The truth may be that the USA is still trying to employ a tactic used during the Cold War to counter the spread of Soviet influence. However, today that is a technique that can’t work against a group that improvises and does not depend on standard tactics.

Free Syrian Army soldier with machine gun in Aleppo
Free Syrian Army soldier with machine gun in Aleppo by Voice of America, via Wikimedia Commons
Washington and its proxies are creating a catch-22, and that is never a good thing. American interventions have accomplished roughly nothing so far, consequently it would be irrational to do them again. Nevertheless, the White House continues down the same path, nation after nation.

I believe that it was Prof. Albert Einstein that once said: “Insanity is doing the same thing over and over and expect a different outcome”. If that is the case, then the US Government has to be truly insane.


6 Comments Add yours

  1. lobotero says:

    Reblogged this on In Saner Thought and commented:
    Another of my articles I wrote for Legationes…please stop by their site and check it out….they are trying to bring news of the world to the world…..their efforts should be rewarded…….chuq


  2. Interested in others’ opinions on the real source of war ongoing in the Middle East. Regarding Syria (going on 5th year), some have observed the source of conflict being natural gas competition for the European market between Iran and Qatar who share one of the world’s largest natural gas deposits. After Iran, Iraq and Syria agreed in 2010? on a $11 billion pipeline project moving NG from Iran across Iraq and Syria to Europe, then Syria’s refusal to go with a similar pipeline deal coming from/proposed by Qatar, the war in Syria commenced. How great a factor in the Syria conflict was/is that Iran/Qatar NG-to-Europe market share competition: 1. non-factor 2. plays a minor role 3. equal in significance (50/50) to maintenance of monarchy in the Middle East OR 4. the sole source/factor for the into-fifth-year violence in Syria?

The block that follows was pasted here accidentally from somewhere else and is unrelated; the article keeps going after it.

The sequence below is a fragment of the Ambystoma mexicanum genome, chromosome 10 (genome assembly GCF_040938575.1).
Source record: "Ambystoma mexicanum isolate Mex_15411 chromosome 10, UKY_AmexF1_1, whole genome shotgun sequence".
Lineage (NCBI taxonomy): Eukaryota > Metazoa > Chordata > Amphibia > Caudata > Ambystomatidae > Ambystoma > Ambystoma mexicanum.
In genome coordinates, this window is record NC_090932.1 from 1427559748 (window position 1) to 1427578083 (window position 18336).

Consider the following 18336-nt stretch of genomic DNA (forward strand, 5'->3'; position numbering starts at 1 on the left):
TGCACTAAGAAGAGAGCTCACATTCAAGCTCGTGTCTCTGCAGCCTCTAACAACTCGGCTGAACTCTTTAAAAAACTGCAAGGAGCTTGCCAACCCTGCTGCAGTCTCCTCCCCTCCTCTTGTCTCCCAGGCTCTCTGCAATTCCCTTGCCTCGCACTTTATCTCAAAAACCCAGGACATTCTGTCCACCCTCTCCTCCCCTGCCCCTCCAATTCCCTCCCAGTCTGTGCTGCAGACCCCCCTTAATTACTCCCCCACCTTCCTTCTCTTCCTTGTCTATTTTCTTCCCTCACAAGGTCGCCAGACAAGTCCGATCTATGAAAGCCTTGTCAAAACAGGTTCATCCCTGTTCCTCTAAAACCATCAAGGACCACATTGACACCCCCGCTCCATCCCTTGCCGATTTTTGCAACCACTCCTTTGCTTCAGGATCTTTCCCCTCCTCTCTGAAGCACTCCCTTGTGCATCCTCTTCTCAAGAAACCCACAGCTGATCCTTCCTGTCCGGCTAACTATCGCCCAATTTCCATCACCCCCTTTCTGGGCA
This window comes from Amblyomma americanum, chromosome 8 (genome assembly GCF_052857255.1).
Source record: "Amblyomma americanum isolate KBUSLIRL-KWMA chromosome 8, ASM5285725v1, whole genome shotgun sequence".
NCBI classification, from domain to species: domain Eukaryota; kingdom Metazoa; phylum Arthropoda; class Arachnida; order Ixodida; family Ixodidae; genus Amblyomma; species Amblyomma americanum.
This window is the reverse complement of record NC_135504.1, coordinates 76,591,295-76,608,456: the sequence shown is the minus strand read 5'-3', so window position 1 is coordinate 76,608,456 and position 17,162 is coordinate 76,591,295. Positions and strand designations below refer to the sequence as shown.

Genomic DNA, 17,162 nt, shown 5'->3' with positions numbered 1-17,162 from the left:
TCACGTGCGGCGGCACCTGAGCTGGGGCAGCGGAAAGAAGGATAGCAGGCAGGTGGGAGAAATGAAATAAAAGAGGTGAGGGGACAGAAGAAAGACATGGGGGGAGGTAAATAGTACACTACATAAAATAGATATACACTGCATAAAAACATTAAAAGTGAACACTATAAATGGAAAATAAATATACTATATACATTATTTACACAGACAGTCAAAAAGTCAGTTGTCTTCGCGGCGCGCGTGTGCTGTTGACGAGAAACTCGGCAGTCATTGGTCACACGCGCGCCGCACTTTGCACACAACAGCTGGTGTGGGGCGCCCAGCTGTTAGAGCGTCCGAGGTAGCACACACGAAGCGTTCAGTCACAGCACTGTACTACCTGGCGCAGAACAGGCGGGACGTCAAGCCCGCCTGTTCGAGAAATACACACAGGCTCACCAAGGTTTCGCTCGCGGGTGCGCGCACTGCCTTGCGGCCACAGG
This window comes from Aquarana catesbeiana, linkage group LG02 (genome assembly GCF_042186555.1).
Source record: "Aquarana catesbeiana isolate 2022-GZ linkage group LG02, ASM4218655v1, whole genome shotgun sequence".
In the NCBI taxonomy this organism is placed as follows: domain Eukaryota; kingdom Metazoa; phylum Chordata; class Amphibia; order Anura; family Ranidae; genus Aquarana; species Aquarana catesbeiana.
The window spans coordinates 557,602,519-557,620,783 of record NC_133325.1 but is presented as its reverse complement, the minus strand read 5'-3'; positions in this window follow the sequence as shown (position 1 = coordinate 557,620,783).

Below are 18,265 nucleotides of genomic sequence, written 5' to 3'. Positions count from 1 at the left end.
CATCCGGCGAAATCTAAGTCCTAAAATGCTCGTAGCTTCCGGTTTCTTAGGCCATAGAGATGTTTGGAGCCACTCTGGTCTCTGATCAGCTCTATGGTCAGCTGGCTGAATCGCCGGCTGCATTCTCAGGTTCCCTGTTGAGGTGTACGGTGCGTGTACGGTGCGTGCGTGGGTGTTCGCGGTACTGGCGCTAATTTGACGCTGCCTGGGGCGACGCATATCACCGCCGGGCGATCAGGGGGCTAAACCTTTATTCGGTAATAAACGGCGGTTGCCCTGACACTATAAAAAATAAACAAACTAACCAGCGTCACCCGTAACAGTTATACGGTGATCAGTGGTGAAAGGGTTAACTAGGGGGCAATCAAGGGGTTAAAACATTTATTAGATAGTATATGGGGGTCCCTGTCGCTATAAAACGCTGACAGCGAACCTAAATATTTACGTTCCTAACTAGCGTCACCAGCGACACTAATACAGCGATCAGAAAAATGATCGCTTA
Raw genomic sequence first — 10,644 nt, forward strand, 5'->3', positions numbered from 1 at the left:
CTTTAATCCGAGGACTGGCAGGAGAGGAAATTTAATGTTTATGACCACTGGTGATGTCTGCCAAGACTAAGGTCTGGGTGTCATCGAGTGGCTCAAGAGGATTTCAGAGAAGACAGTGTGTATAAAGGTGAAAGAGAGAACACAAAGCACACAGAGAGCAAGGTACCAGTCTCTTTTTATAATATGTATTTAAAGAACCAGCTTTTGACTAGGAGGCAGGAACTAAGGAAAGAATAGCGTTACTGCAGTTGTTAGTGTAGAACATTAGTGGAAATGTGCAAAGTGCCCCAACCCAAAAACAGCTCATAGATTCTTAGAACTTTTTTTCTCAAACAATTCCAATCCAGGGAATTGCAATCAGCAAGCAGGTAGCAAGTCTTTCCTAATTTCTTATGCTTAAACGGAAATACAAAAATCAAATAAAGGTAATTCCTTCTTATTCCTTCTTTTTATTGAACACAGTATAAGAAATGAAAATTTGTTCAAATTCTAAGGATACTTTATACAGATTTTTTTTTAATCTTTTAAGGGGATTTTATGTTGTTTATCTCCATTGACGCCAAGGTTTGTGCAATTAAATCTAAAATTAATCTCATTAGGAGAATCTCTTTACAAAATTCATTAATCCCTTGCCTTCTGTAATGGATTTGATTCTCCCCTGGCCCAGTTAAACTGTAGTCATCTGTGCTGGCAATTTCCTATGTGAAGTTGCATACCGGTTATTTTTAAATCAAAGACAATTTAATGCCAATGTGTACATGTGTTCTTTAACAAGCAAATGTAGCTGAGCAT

Why do you think, even at the United Nations Security Council – UN representatives, leaders of the separate countires of the ME, and leaders outside the region seem never to mention the elephant-in-the-room Middle East natural resources when talks/debate for solving violence in the region occur? This includes Bashar al-Assad, Bashar al-Jaafari (UN representative) of Syria as well, for it is astonishing, whether the NG-to-Europe factor is the sole factor in the violence that has occurred in Syria or the reality is different, that they do not publicly tell the world the true cause(s)/genesis of attacks against/war in their country.

    Liked by 1 person

    1. lobotero says:

      Fascinating! Thanx for that now I have some research to do……chuq


  3. lobotero says:

    Thanx….the post looks great! chuq

    Liked by 1 person

    1. GM says:

      Yours are really interesting considerations. I would stress that, as you wrote, military aid and training of local armed forces are ends in themselves if not integrated in a broader process of (reliable) nation building. I also believe some very important lessons may be found by looking back at the war against Hanoi and North Vietnamese guerrilla.

      Liked by 1 person

      1. lobotero says:

        The problem is the US learned nothing from Vietnam….the lessons from that war were learned by our opposition. Che said let there one two Vietnams…..3 Vietnams…many Vietnams….we will make them weak and stretch to the limits…..and we are now stretched to the limits…….Iraq is a carbon copy of Vietnam…the only difference is language…..chuq

        Liked by 1 person